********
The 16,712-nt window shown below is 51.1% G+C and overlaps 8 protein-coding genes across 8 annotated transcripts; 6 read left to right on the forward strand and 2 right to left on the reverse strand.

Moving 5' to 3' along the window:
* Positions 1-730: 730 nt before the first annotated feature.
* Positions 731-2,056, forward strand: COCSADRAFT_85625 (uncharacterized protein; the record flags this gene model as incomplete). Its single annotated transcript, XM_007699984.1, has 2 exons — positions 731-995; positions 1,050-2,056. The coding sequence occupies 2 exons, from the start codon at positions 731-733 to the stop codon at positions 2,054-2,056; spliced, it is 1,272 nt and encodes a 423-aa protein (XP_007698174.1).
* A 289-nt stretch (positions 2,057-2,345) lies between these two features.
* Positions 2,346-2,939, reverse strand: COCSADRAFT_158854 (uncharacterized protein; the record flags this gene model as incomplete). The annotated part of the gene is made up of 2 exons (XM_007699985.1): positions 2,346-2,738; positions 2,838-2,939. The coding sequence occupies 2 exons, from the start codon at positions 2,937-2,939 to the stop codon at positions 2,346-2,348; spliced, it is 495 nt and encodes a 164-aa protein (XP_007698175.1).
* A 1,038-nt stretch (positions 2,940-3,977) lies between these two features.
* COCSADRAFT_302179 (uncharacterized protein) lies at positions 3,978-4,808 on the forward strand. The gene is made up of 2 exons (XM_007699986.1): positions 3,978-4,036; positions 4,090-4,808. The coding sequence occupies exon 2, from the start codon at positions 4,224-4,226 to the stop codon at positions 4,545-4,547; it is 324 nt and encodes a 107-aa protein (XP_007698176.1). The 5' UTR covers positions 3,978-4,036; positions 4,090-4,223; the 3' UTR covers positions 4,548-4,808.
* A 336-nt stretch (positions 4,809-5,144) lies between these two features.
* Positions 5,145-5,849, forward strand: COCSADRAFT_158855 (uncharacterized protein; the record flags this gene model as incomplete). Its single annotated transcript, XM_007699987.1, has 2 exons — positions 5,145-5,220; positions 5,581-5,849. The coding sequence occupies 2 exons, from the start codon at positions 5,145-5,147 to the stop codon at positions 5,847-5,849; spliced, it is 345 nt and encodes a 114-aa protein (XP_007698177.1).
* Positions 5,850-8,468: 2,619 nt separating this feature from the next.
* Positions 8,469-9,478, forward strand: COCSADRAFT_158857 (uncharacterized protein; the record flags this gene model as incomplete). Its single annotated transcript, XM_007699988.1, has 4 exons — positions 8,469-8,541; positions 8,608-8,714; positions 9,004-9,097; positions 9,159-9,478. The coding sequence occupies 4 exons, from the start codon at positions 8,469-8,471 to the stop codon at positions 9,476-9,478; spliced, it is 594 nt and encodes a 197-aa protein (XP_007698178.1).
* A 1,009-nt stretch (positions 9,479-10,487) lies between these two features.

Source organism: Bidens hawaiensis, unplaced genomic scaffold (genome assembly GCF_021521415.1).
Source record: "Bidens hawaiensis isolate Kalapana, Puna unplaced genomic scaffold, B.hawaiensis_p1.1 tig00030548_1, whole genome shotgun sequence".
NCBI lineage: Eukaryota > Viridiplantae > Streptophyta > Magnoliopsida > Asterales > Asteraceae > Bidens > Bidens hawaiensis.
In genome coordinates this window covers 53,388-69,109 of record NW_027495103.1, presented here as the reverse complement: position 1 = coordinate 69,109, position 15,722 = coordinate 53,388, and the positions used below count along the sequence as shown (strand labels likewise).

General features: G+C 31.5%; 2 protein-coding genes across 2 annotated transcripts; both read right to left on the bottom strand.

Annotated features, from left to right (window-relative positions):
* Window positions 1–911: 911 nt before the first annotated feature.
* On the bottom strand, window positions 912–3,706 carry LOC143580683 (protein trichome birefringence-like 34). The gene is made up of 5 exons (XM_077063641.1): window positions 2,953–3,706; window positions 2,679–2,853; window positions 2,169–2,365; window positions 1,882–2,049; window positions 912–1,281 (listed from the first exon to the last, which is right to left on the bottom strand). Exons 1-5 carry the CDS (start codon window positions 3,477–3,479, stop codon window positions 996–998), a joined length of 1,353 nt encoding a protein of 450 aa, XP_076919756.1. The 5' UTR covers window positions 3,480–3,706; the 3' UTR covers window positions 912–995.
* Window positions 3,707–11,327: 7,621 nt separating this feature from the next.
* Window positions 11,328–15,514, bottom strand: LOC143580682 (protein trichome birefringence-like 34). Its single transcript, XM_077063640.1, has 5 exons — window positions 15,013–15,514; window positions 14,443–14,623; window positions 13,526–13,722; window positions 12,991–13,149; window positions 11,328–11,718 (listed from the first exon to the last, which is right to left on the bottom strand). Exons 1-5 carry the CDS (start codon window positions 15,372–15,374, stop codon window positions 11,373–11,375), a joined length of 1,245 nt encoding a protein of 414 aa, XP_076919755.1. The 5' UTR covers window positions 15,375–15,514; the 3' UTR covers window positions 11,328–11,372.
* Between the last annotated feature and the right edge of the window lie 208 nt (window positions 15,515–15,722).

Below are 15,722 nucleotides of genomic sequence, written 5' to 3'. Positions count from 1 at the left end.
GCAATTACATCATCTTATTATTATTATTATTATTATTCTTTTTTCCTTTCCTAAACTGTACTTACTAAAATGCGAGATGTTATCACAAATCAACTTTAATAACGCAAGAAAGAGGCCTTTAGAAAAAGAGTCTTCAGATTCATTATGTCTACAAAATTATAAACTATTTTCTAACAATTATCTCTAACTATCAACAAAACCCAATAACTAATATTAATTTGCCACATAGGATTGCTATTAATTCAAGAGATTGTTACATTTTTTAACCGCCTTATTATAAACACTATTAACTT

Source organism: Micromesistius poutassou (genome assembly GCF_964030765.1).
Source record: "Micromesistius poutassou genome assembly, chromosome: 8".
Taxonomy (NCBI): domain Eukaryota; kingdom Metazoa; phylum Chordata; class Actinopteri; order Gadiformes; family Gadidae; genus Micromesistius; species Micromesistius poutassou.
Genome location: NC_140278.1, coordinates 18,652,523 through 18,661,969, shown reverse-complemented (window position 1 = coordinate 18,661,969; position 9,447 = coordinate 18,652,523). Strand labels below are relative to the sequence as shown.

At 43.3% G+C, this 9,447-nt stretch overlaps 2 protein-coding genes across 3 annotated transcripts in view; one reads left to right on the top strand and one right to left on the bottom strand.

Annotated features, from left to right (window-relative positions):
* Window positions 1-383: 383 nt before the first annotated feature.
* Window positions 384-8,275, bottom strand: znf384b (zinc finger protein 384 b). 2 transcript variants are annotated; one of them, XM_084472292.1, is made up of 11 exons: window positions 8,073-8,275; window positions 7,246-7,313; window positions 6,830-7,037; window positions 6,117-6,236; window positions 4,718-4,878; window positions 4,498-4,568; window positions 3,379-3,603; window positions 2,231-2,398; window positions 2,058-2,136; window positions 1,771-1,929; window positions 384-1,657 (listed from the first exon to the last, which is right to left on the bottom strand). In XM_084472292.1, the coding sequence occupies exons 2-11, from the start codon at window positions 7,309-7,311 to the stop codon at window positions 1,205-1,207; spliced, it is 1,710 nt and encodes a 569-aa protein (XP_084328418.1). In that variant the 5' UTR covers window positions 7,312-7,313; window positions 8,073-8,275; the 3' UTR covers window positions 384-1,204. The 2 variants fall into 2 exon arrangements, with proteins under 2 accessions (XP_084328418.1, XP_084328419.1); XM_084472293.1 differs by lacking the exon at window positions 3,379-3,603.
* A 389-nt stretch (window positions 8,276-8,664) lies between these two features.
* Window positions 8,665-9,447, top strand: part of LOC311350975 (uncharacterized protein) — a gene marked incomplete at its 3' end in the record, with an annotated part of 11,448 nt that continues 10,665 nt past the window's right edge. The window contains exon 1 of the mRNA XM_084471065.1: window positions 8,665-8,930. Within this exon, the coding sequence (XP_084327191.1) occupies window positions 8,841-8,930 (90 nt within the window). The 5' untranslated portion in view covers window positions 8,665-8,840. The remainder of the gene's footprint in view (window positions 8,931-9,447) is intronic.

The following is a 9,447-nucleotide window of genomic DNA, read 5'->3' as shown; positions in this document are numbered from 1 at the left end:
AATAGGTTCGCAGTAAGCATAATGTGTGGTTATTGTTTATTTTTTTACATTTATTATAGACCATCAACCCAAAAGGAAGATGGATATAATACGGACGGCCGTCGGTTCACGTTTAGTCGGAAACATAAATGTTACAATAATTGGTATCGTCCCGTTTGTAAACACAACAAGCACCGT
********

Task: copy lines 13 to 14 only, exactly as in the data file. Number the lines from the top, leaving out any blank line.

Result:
* A 1,009-nt stretch (positions 9,479-10,487) lies between these two features.

Source organism: Bidens hawaiensis, unplaced genomic scaffold (genome assembly GCF_021521415.1).